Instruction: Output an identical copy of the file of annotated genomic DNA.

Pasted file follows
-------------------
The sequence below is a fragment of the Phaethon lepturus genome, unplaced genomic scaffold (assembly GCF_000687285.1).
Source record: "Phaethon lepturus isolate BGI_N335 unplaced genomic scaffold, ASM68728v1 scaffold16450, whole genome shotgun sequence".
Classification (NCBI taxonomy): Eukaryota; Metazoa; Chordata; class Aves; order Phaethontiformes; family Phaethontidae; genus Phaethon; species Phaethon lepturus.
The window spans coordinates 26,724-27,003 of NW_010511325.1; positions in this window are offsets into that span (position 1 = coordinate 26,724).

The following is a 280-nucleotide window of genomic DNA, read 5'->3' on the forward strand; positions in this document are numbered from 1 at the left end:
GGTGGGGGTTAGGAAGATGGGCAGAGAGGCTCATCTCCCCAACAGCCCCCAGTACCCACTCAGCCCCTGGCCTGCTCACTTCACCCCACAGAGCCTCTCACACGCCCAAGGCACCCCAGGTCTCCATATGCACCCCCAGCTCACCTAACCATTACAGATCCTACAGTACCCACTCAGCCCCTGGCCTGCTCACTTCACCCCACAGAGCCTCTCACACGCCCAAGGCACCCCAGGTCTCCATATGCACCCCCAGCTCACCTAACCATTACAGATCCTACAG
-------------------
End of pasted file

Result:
The sequence below is a fragment of the Phaethon lepturus genome, unplaced genomic scaffold (assembly GCF_000687285.1).
Source record: "Phaethon lepturus isolate BGI_N335 unplaced genomic scaffold, ASM68728v1 scaffold16450, whole genome shotgun sequence".
Classification (NCBI taxonomy): Eukaryota; Metazoa; Chordata; class Aves; order Phaethontiformes; family Phaethontidae; genus Phaethon; species Phaethon lepturus.
The window spans coordinates 26,724-27,003 of NW_010511325.1; positions in this window are offsets into that span (position 1 = coordinate 26,724).

The following is a 280-nucleotide window of genomic DNA, read 5'->3' on the forward strand; positions in this document are numbered from 1 at the left end:
GGTGGGGGTTAGGAAGATGGGCAGAGAGGCTCATCTCCCCAACAGCCCCCAGTACCCACTCAGCCCCTGGCCTGCTCACTTCACCCCACAGAGCCTCTCACACGCCCAAGGCACCCCAGGTCTCCATATGCACCCCCAGCTCACCTAACCATTACAGATCCTACAGTACCCACTCAGCCCCTGGCCTGCTCACTTCACCCCACAGAGCCTCTCACACGCCCAAGGCACCCCAGGTCTCCATATGCACCCCCAGCTCACCTAACCATTACAGATCCTACAG